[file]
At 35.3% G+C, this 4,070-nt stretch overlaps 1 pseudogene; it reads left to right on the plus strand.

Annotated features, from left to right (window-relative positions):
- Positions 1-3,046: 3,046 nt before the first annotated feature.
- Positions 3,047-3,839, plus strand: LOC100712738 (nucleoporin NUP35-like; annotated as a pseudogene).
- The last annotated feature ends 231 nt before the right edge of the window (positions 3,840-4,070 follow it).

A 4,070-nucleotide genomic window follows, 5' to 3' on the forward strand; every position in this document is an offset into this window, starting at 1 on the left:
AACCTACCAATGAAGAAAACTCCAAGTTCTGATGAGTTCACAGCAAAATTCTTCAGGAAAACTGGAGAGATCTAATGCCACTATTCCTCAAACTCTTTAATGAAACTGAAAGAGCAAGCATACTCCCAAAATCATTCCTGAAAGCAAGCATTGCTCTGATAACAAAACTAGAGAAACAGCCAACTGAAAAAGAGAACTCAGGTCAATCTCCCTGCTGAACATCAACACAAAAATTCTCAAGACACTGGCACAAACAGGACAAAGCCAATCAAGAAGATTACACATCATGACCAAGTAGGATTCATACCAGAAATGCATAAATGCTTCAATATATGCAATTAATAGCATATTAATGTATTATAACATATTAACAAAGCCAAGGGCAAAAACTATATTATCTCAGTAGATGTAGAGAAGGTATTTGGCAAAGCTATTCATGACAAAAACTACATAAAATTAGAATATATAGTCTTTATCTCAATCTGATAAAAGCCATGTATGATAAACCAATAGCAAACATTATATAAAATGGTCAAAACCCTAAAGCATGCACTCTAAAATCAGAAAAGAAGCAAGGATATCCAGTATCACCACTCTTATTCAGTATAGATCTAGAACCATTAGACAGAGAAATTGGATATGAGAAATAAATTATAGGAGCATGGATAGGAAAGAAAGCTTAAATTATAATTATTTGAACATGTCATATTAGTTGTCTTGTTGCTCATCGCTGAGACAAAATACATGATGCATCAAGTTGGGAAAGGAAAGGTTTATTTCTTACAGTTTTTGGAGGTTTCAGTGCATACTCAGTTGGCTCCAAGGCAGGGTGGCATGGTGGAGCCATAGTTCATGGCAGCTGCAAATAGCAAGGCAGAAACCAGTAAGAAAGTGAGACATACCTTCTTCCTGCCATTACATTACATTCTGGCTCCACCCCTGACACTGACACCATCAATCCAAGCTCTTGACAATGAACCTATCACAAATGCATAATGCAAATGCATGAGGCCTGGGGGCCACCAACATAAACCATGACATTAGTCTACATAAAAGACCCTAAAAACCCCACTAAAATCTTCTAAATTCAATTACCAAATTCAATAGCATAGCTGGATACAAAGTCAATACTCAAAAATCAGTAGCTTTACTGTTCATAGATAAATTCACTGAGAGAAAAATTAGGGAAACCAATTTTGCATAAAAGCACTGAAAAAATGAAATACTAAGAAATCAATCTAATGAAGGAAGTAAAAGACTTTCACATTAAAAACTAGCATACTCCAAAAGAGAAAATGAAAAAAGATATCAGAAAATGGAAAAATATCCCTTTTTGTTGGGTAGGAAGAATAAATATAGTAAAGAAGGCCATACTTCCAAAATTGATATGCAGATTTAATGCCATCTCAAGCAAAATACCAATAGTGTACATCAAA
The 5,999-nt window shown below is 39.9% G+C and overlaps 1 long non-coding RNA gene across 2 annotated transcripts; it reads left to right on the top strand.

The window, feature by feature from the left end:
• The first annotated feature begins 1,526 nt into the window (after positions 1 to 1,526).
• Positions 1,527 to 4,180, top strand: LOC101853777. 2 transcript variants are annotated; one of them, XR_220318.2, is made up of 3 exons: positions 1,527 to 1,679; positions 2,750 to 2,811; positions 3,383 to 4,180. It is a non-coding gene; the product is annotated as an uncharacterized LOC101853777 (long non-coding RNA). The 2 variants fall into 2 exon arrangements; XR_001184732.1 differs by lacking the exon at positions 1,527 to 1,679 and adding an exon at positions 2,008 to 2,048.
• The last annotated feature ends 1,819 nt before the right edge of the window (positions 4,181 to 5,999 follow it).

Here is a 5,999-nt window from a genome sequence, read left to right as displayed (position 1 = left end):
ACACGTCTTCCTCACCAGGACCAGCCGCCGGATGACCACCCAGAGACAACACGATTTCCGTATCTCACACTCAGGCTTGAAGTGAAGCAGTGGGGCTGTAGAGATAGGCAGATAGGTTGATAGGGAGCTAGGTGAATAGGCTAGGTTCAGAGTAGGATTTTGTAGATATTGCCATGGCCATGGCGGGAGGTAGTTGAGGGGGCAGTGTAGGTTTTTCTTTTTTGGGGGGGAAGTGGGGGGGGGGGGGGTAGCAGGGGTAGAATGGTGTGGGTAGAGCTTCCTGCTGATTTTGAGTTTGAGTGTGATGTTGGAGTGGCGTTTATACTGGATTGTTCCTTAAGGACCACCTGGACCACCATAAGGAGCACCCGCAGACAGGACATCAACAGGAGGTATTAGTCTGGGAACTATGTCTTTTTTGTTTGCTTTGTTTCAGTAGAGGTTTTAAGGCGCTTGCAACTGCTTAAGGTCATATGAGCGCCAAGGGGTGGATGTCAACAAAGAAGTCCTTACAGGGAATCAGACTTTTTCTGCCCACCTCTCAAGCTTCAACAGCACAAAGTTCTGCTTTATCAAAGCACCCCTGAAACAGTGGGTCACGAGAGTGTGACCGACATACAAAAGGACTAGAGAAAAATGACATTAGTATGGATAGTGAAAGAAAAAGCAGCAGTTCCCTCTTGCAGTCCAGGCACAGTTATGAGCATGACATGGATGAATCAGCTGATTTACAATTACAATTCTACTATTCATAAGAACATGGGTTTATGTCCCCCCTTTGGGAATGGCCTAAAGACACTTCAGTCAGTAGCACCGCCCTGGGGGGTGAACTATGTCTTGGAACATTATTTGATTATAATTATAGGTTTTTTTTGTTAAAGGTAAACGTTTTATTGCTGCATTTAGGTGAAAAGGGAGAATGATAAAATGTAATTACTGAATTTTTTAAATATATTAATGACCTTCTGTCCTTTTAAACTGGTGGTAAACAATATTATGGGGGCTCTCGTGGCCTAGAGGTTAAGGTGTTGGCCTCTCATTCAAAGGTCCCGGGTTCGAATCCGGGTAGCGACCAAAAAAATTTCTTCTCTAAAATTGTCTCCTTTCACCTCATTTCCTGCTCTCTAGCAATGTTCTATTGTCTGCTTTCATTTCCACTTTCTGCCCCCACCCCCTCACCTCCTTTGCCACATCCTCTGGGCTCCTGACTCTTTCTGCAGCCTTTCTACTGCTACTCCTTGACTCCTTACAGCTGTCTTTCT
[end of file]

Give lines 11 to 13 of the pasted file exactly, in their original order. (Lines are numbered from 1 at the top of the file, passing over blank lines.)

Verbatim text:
• Positions 1,527 to 4,180, top strand: LOC101853777. 2 transcript variants are annotated; one of them, XR_220318.2, is made up of 3 exons: positions 1,527 to 1,679; positions 2,750 to 2,811; positions 3,383 to 4,180. It is a non-coding gene; the product is annotated as an uncharacterized LOC101853777 (long non-coding RNA). The 2 variants fall into 2 exon arrangements; XR_001184732.1 differs by lacking the exon at positions 1,527 to 1,679 and adding an exon at positions 2,008 to 2,048.
• The last annotated feature ends 1,819 nt before the right edge of the window (positions 4,181 to 5,999 follow it).

Here is a 5,999-nt window from a genome sequence, read left to right as displayed (position 1 = left end):